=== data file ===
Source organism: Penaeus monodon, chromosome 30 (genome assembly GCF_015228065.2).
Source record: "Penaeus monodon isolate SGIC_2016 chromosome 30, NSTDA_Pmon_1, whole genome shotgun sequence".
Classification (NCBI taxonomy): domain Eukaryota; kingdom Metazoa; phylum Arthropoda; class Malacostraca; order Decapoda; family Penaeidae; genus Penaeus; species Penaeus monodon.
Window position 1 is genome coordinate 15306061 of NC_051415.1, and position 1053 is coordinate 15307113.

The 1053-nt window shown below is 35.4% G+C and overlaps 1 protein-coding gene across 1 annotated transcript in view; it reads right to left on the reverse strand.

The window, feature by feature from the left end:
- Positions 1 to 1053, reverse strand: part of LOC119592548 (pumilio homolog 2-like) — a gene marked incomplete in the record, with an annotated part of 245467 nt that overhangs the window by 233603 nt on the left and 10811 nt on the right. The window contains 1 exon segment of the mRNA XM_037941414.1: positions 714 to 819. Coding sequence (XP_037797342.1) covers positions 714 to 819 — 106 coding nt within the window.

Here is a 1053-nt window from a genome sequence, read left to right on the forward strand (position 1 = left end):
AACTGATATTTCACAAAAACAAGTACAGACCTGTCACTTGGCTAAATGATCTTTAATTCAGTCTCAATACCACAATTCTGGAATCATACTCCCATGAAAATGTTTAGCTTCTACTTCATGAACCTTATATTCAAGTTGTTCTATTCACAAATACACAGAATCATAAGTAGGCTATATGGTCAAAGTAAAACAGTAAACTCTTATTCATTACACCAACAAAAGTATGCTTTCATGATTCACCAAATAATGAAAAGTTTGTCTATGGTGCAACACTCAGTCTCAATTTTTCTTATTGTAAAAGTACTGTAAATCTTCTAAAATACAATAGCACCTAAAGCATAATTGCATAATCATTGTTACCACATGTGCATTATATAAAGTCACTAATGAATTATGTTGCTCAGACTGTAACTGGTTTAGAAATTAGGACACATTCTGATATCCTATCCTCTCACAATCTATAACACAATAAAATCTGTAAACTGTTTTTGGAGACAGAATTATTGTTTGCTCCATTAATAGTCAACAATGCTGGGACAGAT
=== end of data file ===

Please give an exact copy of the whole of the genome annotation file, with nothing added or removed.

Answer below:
Source organism: Penaeus monodon, chromosome 30 (genome assembly GCF_015228065.2).
Source record: "Penaeus monodon isolate SGIC_2016 chromosome 30, NSTDA_Pmon_1, whole genome shotgun sequence".
Classification (NCBI taxonomy): domain Eukaryota; kingdom Metazoa; phylum Arthropoda; class Malacostraca; order Decapoda; family Penaeidae; genus Penaeus; species Penaeus monodon.
Window position 1 is genome coordinate 15306061 of NC_051415.1, and position 1053 is coordinate 15307113.

The 1053-nt window shown below is 35.4% G+C and overlaps 1 protein-coding gene across 1 annotated transcript in view; it reads right to left on the reverse strand.

The window, feature by feature from the left end:
- Positions 1 to 1053, reverse strand: part of LOC119592548 (pumilio homolog 2-like) — a gene marked incomplete in the record, with an annotated part of 245467 nt that overhangs the window by 233603 nt on the left and 10811 nt on the right. The window contains 1 exon segment of the mRNA XM_037941414.1: positions 714 to 819. Coding sequence (XP_037797342.1) covers positions 714 to 819 — 106 coding nt within the window.

Here is a 1053-nt window from a genome sequence, read left to right on the forward strand (position 1 = left end):
AACTGATATTTCACAAAAACAAGTACAGACCTGTCACTTGGCTAAATGATCTTTAATTCAGTCTCAATACCACAATTCTGGAATCATACTCCCATGAAAATGTTTAGCTTCTACTTCATGAACCTTATATTCAAGTTGTTCTATTCACAAATACACAGAATCATAAGTAGGCTATATGGTCAAAGTAAAACAGTAAACTCTTATTCATTACACCAACAAAAGTATGCTTTCATGATTCACCAAATAATGAAAAGTTTGTCTATGGTGCAACACTCAGTCTCAATTTTTCTTATTGTAAAAGTACTGTAAATCTTCTAAAATACAATAGCACCTAAAGCATAATTGCATAATCATTGTTACCACATGTGCATTATATAAAGTCACTAATGAATTATGTTGCTCAGACTGTAACTGGTTTAGAAATTAGGACACATTCTGATATCCTATCCTCTCACAATCTATAACACAATAAAATCTGTAAACTGTTTTTGGAGACAGAATTATTGTTTGCTCCATTAATAGTCAACAATGCTGGGACAGAT